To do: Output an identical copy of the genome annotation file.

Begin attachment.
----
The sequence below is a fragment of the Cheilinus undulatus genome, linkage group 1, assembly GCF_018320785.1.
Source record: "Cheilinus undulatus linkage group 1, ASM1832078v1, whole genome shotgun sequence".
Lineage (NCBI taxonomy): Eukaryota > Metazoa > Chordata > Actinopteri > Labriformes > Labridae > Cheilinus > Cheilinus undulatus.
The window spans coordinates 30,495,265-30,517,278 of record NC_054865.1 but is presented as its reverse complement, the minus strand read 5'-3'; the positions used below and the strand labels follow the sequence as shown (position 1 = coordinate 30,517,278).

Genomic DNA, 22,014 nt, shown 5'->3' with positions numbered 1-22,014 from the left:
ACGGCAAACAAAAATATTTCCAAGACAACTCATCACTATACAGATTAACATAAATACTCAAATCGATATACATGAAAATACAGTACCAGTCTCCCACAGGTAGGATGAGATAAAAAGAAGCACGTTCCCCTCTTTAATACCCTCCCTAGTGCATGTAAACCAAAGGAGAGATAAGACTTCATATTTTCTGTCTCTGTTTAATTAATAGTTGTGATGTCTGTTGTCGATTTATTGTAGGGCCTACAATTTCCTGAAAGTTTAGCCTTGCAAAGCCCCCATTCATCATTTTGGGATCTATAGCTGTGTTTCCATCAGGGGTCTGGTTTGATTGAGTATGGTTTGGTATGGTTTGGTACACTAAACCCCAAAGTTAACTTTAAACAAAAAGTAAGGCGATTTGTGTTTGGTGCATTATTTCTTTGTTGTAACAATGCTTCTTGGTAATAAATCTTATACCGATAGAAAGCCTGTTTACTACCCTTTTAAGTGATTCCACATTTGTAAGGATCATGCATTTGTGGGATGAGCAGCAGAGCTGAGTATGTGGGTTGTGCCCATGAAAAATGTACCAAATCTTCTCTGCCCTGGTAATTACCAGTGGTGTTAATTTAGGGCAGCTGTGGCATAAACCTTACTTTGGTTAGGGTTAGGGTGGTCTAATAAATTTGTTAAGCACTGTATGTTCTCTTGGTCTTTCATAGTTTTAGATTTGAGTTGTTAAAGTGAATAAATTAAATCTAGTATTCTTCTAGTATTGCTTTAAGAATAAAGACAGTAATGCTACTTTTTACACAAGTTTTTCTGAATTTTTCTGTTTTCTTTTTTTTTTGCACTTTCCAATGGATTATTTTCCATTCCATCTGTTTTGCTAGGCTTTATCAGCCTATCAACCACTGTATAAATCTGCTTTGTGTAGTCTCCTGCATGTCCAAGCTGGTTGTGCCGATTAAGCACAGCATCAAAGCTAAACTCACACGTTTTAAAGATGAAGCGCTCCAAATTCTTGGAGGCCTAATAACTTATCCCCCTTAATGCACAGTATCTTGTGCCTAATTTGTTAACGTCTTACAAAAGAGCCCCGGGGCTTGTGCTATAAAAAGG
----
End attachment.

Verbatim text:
The sequence below is a fragment of the Cheilinus undulatus genome, linkage group 1, assembly GCF_018320785.1.
Source record: "Cheilinus undulatus linkage group 1, ASM1832078v1, whole genome shotgun sequence".
Lineage (NCBI taxonomy): Eukaryota > Metazoa > Chordata > Actinopteri > Labriformes > Labridae > Cheilinus > Cheilinus undulatus.
The window spans coordinates 30,495,265-30,517,278 of record NC_054865.1 but is presented as its reverse complement, the minus strand read 5'-3'; the positions used below and the strand labels follow the sequence as shown (position 1 = coordinate 30,517,278).

Genomic DNA, 22,014 nt, shown 5'->3' with positions numbered 1-22,014 from the left:
ACGGCAAACAAAAATATTTCCAAGACAACTCATCACTATACAGATTAACATAAATACTCAAATCGATATACATGAAAATACAGTACCAGTCTCCCACAGGTAGGATGAGATAAAAAGAAGCACGTTCCCCTCTTTAATACCCTCCCTAGTGCATGTAAACCAAAGGAGAGATAAGACTTCATATTTTCTGTCTCTGTTTAATTAATAGTTGTGATGTCTGTTGTCGATTTATTGTAGGGCCTACAATTTCCTGAAAGTTTAGCCTTGCAAAGCCCCCATTCATCATTTTGGGATCTATAGCTGTGTTTCCATCAGGGGTCTGGTTTGATTGAGTATGGTTTGGTATGGTTTGGTACACTAAACCCCAAAGTTAACTTTAAACAAAAAGTAAGGCGATTTGTGTTTGGTGCATTATTTCTTTGTTGTAACAATGCTTCTTGGTAATAAATCTTATACCGATAGAAAGCCTGTTTACTACCCTTTTAAGTGATTCCACATTTGTAAGGATCATGCATTTGTGGGATGAGCAGCAGAGCTGAGTATGTGGGTTGTGCCCATGAAAAATGTACCAAATCTTCTCTGCCCTGGTAATTACCAGTGGTGTTAATTTAGGGCAGCTGTGGCATAAACCTTACTTTGGTTAGGGTTAGGGTGGTCTAATAAATTTGTTAAGCACTGTATGTTCTCTTGGTCTTTCATAGTTTTAGATTTGAGTTGTTAAAGTGAATAAATTAAATCTAGTATTCTTCTAGTATTGCTTTAAGAATAAAGACAGTAATGCTACTTTTTACACAAGTTTTTCTGAATTTTTCTGTTTTCTTTTTTTTTTGCACTTTCCAATGGATTATTTTCCATTCCATCTGTTTTGCTAGGCTTTATCAGCCTATCAACCACTGTATAAATCTGCTTTGTGTAGTCTCCTGCATGTCCAAGCTGGTTGTGCCGATTAAGCACAGCATCAAAGCTAAACTCACACGTTTTAAAGATGAAGCGCTCCAAATTCTTGGAGGCCTAATAACTTATCCCCCTTAATGCACAGTATCTTGTGCCTAATTTGTTAACGTCTTACAAAAGAGCCCCGGGGCTTGTGCTATAAAAAGG